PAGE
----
Carroll Shelby was a motorsport legend whose legacy helped to shape performance cars as we know them today. There’s one particular pet project of Shelby’s that stands out more than anything, though—the 1966 Shelby Cobra 427 Super Snake.
Coined the “Cobra to End All Cobras,” the Super Snake became one of the most notable cars ever built by Shelby American. In fact, it was one of just two high-performance examples produced and originally belonged to Carroll Shelby himself. Now, the rare roadster is up for sale at Barrett-Jackson, so get your wallets out and prepare to spend graciously, because this one won’t go cheap. Seriously.
Shelby’s personal Cobra going up for sale might sound familiar—and it should, given that this will be the third time it crosses the auction block at Barrett-Jackson. Previously, the car has fetched $5.1 million when it last sold in 2015, and $5.5 million when it personally sold under Carroll Shelby’s watchful eye in 2007.
Now, I know what you’re thinking. $5 million is a pretty penny, even in the world of car collection. So what makes this particular car more valuable than a regular Cobra?
Other than the fact that it was Carroll Shelby’s personal car, it was also a direct result of his explosive rivalry with Ferrari.
This particular example started life as one of the 23 Shelby Cobra Competition Cars built. After a brief stint in Europe, it was returned to America where it was reclassified as a Semi-Competition in order to make the car street legal. That meant adding a windshield, mufflers, and bumpers to actually make the Shelby comply with regulations.
Legend has it, Shelby—who loved to travel—frequently went on trips to Lake Tahoe with his personal friend and former lawyer, Stan Mullin. Stan owned a Ferrari that could outpace Shelby’s 427 Cobra, and one day Carroll got tired of seeing the Ferrari’s tail lights and stormed into Shelby HQ to do something about it.
The result was something completely overkill: the Cobra to end all Cobras, the Super Snake. Reportedly, the Super Snake was a tough beast to tame, as its already ample V8 was supplemented by the help of two Paxton superchargers that force-fed compressed air through a pair of Holley four-barrel carburetors. The standard four-speed Borg-Warner manual transmission was also swapped out in favor of a three-speed Lincoln Cruise-O-Matic auto.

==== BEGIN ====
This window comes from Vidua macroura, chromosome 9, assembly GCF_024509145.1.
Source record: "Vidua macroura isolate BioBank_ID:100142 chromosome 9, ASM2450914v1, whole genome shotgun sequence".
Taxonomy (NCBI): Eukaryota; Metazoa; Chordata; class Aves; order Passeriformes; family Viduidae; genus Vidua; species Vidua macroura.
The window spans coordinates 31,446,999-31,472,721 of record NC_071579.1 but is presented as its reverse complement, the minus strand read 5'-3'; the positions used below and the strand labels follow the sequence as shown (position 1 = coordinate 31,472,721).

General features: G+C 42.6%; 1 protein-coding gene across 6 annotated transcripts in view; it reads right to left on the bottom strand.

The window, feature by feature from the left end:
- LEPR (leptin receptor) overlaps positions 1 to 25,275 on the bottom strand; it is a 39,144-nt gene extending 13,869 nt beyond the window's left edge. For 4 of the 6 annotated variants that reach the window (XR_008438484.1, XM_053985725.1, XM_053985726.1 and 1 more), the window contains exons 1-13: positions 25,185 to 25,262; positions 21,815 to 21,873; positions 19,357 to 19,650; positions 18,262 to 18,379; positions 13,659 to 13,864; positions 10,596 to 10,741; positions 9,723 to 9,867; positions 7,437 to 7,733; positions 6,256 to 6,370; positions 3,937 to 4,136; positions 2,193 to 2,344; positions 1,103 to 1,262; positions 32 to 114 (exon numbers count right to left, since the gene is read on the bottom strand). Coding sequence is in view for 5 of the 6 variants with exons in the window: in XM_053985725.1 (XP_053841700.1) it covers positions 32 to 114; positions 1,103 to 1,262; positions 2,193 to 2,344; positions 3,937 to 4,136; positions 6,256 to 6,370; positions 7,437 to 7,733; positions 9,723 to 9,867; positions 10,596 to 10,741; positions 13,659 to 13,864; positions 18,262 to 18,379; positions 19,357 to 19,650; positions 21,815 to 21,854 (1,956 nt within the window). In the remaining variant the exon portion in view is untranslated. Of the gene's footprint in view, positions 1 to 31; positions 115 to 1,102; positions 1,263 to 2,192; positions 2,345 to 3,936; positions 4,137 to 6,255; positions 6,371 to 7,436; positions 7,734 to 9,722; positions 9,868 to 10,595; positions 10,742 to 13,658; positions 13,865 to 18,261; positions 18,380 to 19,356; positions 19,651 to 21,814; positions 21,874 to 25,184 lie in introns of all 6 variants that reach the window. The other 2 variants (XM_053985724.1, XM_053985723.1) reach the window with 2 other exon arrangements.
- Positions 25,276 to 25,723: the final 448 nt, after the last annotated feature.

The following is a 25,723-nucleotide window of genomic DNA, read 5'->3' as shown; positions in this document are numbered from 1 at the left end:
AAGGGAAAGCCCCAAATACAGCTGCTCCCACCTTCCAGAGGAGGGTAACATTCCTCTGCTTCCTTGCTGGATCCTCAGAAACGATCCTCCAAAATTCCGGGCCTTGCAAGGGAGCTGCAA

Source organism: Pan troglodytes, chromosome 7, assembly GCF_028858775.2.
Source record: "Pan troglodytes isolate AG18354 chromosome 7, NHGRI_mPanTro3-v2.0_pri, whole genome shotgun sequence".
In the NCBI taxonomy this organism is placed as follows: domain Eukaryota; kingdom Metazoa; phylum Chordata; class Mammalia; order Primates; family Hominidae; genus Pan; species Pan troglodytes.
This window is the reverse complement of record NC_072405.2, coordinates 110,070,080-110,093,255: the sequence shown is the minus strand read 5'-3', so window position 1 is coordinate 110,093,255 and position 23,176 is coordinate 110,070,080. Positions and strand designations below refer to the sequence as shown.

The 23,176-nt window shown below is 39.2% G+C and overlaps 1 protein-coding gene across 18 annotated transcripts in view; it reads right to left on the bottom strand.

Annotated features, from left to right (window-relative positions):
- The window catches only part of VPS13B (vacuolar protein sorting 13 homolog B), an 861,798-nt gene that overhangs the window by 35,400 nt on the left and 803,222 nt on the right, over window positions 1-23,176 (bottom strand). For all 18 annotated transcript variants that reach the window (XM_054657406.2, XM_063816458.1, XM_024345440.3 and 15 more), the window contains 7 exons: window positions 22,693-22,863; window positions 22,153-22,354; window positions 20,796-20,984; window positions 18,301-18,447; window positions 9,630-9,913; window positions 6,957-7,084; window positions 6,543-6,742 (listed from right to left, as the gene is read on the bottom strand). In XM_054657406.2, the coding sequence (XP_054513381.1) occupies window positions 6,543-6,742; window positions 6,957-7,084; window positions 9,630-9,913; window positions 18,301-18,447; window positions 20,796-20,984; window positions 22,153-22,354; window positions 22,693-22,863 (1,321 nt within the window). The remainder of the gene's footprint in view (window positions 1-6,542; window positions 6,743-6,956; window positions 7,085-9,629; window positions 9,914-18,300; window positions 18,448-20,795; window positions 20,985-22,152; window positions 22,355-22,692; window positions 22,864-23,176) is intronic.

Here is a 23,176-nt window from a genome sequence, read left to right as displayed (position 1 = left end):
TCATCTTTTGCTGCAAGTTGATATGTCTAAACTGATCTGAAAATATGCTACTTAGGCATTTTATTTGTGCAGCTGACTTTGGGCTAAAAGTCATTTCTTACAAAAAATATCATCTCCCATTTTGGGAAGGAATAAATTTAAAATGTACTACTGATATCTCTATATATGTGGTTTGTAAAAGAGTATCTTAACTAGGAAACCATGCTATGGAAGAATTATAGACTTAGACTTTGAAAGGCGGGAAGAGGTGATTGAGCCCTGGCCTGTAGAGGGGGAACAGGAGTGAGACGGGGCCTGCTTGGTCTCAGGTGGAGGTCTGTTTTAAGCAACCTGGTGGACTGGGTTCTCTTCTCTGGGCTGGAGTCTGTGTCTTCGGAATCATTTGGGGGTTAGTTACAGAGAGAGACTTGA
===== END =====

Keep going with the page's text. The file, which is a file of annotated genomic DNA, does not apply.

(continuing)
It’s believed that the Super Snake made somewhere in the neighborhood of 800 horsepower when it was produced in the ’60s, and it was able to bolt from zero to 60 miles per hour in just three seconds if the tires could hook. And as Barrett-Jackson’s CEO, Craig Jackson, recalls—the Cobra “ate that Ferrari alive.”
Carroll Shelby overlooks the Super Snake in 2007
In 1970, Shelby sold the car to celebrity songwriter Jimmy Webb for $10,500. Webb owned it until it was seized by the IRS and sold at auction in 1995 where it was purchased by Ferrari collector Chris Cox for $375,000. In 1998, billionaire Richard Scaife purchased the Cobra and held onto it for eight more years before selling it back to Cox. The car went up for auction at Barrett-Jackson for the first time in 2007, securing a hammer price of $5.5 million by collector Ron Pratte, and in 2015, the car went up again where it brought in slightly less—$5.1 million.
It’s important to understand the legacy that makes people covet this car. It’s the vehicle that Shelby himself woke up entire towns with as he opened up the throttle in the early morning hours. The car Shelby gripped the wooden steering wheel of as he blew the engine during a road race and left it near the ditch. The car that was pulled over by the Nevada Highway Patrol for apparently going 190 mph, which was considered to be “reasonable and prudent”—something only the case when you’re Carroll Shelby.
Shelby was ecstatic about this car when he watched it sell in 2007, and those kinds of memories live on through his signatures peppered throughout the car.
This particular car is one of two Super Snakes ever produced. The other was built for comedian Bill Cosby who once recalled just how difficult the car was to drive (and how much Shelby loathed Ferrari). Cosby eventually sold the car to a California dealer where it was later resold to a man named Tony Maxey in 1969. Maxey famously drove the car off of a cliff and into the Pacific Ocean in a fatal accident. The whereabouts of the wrecked Super Snake’s remains are unknown, but they were rumored to have been sold to Shelby’s rival Brian Angliss, the owner of Autokraft.
Nevertheless, this Super Snake will once again change hands, assuming the reserve price is met. As the Detroit Free Press reports, Barrett-Jackson expects it to fetch between $5 million and $8 million when it’s auctioned off in March.
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